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Ecosystemic Evolution Feeded by Smart Systems

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ISBN: 9783038428299 9783038428305 Year: Pages: VI, 170 Language: English
Publisher: MDPI - Multidisciplinary Digital Publishing Institute
Subject: Computer Science
Added to DOAB on : 2018-04-13 13:08:42
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Abstract

Information Society is advancing along a route of ecosystemic evolution. ICT and Internet advancements, together with the progression of the systemic approach for enhancement and application of Smart Systems, are grounding such an evolution. The needed approach is therefore expected to evolve by increasingly fitting into the basic requirements of a significant general enhancement of human and social well-being, within all spheres of life (public, private, professional). This implies enhancing and exploiting the net-living virtual space, to make it a virtuous beneficial integration of the real-life space. Meanwhile, contextual evolution of smart cities is aiming at strongly empowering that ecosystemic approach by enhancing and diffusing net-living benefits over our own lived territory, while also incisively targeting a new stable socio-economic local development, according to social, ecological, and economic sustainability requirements. This territorial focus matches with a new glocal vision, which enables a more effective diffusion of benefits in terms of well-being, thus moderating the current global vision primarily fed by a global-scale market development view.Basic technological advancements have thus to be pursued at the system-level. They include system architecting for virtualization of functions, data integration and sharing, flexible basic service composition, and end-service personalization viability, for the operation and interoperation of smart systems, supporting effective net-living advancements in all application fields. Increasing and basically mandatory importance must also be increasingly reserved for human–technical and social–technical factors, as well as to the associated need of empowering the cross-disciplinary approach for related research and innovation. The prospected eco-systemic impact also implies a social pro-active participation, as well as coping with possible negative effects of net-living in terms of social exclusion and isolation, which require incisive actions for a conformal socio-cultural development. In this concern, speed, continuity, and expected long-term duration of innovation processes, pushed by basic technological advancements, make ecosystemic requirements stricter. This evolution requires also a new approach, targeting development of the needed basic and vocational education for net-living, which is to be considered as an engine for the development of the related ‘new living know-how’, as well as of the conformal ‘new making know-how’.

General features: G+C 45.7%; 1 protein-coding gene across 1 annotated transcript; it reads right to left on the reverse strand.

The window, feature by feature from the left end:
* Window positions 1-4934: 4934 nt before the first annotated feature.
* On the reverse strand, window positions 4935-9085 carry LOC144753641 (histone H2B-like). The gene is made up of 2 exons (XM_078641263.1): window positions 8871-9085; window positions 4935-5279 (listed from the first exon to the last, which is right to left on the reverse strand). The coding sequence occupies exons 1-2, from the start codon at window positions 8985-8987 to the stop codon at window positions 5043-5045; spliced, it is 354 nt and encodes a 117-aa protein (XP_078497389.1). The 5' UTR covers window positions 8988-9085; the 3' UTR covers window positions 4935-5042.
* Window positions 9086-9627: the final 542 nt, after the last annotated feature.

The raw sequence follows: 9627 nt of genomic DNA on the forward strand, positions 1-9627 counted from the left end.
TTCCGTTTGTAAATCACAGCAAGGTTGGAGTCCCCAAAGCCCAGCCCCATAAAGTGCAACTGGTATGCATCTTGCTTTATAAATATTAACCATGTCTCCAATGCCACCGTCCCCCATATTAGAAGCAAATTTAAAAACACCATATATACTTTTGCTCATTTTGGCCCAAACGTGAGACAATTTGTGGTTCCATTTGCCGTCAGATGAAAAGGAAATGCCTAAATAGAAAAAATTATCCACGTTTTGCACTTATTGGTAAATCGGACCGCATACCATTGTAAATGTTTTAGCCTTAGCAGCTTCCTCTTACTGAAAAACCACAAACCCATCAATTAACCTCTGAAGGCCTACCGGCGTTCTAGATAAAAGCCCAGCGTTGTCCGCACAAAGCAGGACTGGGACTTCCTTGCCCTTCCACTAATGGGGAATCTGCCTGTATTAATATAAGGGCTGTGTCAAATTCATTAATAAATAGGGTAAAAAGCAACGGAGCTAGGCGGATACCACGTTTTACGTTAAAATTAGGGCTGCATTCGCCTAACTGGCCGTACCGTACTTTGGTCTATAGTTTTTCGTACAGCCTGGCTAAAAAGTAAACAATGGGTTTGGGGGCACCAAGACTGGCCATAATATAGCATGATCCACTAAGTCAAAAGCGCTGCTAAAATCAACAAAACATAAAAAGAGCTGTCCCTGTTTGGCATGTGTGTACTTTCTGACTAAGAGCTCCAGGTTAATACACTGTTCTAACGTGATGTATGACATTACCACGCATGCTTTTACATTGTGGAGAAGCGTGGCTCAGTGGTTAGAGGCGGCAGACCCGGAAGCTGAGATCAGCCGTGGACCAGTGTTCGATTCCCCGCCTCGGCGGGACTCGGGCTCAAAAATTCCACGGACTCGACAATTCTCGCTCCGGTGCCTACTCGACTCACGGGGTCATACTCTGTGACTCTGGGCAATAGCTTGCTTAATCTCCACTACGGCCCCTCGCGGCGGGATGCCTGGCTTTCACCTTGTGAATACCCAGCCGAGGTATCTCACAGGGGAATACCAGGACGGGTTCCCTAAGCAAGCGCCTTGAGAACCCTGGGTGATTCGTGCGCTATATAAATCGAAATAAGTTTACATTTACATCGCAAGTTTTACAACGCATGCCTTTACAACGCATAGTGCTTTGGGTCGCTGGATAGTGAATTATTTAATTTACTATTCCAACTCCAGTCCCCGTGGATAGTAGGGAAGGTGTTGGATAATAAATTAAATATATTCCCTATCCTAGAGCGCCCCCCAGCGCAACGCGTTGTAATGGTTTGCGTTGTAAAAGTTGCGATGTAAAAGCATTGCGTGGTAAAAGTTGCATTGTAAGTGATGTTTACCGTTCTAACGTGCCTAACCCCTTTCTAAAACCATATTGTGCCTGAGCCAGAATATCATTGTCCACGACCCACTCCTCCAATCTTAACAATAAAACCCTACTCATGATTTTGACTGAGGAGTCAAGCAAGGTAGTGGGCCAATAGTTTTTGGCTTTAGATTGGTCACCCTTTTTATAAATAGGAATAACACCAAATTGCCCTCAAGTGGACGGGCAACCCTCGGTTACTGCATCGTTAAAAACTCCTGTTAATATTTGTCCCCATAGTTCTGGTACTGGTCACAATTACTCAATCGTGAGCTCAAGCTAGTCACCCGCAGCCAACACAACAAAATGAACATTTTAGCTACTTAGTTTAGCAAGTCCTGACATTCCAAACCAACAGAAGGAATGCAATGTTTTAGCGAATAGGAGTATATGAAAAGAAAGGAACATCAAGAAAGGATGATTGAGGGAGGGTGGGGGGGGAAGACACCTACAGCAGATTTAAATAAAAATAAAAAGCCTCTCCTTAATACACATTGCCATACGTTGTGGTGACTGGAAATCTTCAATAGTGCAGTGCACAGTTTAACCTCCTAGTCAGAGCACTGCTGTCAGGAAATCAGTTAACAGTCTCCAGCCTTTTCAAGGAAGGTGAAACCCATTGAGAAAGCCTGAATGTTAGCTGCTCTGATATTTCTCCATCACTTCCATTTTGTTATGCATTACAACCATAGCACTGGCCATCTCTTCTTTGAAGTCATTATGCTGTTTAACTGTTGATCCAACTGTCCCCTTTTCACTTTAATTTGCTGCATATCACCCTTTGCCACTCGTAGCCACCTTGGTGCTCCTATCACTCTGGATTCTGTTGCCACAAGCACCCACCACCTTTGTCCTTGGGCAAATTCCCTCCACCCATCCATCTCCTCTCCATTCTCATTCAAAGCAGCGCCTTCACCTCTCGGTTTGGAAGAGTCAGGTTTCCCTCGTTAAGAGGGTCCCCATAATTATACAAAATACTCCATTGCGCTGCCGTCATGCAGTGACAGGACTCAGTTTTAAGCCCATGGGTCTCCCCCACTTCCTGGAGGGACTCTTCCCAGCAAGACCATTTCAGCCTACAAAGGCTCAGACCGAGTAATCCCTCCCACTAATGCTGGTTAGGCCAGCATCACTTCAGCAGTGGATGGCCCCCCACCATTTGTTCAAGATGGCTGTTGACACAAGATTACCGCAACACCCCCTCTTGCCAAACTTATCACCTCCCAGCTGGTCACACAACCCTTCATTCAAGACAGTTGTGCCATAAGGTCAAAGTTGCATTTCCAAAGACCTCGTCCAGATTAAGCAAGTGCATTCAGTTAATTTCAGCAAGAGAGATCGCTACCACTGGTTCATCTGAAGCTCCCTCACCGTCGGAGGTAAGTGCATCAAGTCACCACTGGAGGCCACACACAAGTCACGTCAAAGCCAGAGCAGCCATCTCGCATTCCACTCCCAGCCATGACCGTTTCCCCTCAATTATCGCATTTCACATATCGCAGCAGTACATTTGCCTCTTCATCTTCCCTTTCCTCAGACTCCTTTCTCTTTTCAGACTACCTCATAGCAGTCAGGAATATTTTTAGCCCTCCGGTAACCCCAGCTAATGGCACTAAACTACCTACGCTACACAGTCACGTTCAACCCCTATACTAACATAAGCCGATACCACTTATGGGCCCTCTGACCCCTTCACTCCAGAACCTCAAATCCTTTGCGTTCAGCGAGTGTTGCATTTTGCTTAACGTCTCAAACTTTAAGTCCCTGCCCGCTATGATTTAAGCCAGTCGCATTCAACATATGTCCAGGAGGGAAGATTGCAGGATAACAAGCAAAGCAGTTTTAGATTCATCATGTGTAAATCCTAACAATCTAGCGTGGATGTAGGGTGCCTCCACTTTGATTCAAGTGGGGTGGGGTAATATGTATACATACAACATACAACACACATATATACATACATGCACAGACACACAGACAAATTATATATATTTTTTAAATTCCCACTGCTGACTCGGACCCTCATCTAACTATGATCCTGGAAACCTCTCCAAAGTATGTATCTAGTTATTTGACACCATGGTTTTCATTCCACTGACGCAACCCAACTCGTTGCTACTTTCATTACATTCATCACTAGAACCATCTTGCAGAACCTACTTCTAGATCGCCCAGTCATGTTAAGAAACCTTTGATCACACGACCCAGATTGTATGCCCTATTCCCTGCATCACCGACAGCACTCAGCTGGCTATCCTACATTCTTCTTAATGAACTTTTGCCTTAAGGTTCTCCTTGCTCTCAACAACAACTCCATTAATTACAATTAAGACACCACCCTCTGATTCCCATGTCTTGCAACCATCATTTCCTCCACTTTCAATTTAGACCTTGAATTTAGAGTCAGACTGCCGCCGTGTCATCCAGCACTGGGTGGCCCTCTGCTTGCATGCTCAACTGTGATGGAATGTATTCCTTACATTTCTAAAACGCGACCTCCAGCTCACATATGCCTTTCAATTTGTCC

Open Access and the Library

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ISBN: 9783038977407 Year: Pages: 142 DOI: 10.3390/books978-3-03897-741-4 Language: English
Publisher: MDPI - Multidisciplinary Digital Publishing Institute
Subject: Media and communication
Added to DOAB on : 2019-04-05 10:34:31
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Libraries are places of learning and knowledge creation. Over the last two decades, digital technology—and the changes that came with it—have accelerated this transformation to a point where evolution starts to become a revolution.The wider Open Science movement, and Open Access in particular, is one of these changes and is already having a profound impact. Under the subscription model, the role of libraries was to buy or license content on behalf of their users and then act as gatekeepers to regulate access on behalf of rights holders. In a world where all research is open, the role of the library is shifting from licensing and disseminating to facilitating and supporting the publishing process itself.This requires a fundamental shift in terms of structures, tasks, and skills. It also changes the idea of a library’s collection. Under the subscription model, contemporary collections largely equal content bought from publishers. Under an open model, the collection is more likely to be the content created by the users of the library (researchers, staff, students, etc.), content that is now curated by the library.Instead of selecting external content, libraries have to understand the content created by their own users and help them to make it publicly available—be it through a local repository, payment of article processing charges, or through advice and guidance. Arguably, this is an overly simplified model that leaves aside special collections and other areas. Even so, it highlights the changes that research libraries are undergoing, changes that are likely to accelerate as a result of initiatives such as Plan S.This Special Issue investigates some of the changes in today’s library services that relate to open access.

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